What is a primary source?
A primary source is a first-hand, original work. Examples include novels, poetry, drama, music and art.
What is a secondary source?
Secondary sources interpret primary sources. They may be a critical analysis of a novel, poem or play. Analyzing primary sources helps students develop critical thinking skills by examining meaning, context, bias, purpose, point of view, etc. Secondary sources are used in essays/independent studies to support the thesis statement. Examples include journal articles, biographies or books that use information from many different sources.
Where can I find secondary sources?
Search the Library catalogue for seconday sources about a specific Title, Author (last name, first name), Keyword or Subject.
Other print based secondary sources can be found in collections or series devoted to literary criticism:
- Critical Insights series
- Drama for students
- Magill's literary annual
- Masterplots II: poetry series
- Masterplots II: short story series
- Novels for Students
- Social Issues in Literature series
Find secondary sources using our virtual collection. Searching these databases provides you with access to books and journals. The results are read in an online format but they should not be confused with an Internet source.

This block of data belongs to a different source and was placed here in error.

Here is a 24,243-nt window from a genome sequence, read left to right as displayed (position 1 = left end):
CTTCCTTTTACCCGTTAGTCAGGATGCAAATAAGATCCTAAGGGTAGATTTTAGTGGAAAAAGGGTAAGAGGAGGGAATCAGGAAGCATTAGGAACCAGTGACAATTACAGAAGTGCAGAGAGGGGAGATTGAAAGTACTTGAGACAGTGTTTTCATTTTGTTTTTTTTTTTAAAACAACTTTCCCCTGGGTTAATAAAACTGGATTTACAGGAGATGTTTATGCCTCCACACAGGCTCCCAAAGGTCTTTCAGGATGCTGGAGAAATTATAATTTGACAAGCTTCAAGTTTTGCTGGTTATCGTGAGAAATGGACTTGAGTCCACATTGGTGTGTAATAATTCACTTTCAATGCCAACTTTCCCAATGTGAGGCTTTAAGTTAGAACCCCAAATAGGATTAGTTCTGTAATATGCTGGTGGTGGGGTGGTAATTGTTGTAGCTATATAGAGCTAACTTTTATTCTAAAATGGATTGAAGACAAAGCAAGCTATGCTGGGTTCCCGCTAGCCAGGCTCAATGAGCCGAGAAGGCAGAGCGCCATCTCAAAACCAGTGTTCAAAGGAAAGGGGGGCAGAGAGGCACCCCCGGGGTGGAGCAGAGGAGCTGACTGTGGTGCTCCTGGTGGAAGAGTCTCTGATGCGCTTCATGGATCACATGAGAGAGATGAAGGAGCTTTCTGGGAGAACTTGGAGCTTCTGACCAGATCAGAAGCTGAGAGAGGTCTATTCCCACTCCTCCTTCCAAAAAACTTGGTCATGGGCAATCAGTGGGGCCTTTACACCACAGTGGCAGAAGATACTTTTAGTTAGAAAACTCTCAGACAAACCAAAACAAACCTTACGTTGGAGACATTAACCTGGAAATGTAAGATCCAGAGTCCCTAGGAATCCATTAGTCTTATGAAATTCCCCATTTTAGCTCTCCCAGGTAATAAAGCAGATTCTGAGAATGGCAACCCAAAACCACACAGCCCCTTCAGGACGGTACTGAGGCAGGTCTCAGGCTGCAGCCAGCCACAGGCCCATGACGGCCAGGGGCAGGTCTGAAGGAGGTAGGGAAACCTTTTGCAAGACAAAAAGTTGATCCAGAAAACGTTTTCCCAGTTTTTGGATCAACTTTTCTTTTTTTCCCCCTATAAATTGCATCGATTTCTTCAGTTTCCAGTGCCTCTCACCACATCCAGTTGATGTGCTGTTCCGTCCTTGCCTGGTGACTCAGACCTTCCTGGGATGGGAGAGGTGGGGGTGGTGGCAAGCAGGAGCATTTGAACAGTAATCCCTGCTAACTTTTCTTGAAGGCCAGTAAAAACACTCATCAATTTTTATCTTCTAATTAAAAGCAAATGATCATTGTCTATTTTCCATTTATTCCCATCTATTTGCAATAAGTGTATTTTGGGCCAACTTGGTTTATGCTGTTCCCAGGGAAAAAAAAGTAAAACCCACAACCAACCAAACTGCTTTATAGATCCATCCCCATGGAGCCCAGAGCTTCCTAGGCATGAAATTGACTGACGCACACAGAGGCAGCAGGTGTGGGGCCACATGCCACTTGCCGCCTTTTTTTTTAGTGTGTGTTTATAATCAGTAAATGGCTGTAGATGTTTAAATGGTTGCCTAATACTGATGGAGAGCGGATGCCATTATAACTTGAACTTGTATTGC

The main literature databases are:
- Literary Reference Center Plus
- Literature Criticism Online
- Literature Resource Center
Other databases to try include:
- Academic OneFile
- Biography in Context
- Gale Virtual Reference Library
*Note - If you're outside the Library you'll be prompted for a USERNAME and PASSWORD. Your USERNAME is your Library Card Number and your PASSWORD is your PIN.
How do I cite secondary sources?
These books can help with listing the sources used during your research:
- The APA style of documentation: a pocket guide
- Chicago manual of style
- MLA handbook for writers of research papers
These websites can also help with listing the sources used during your research: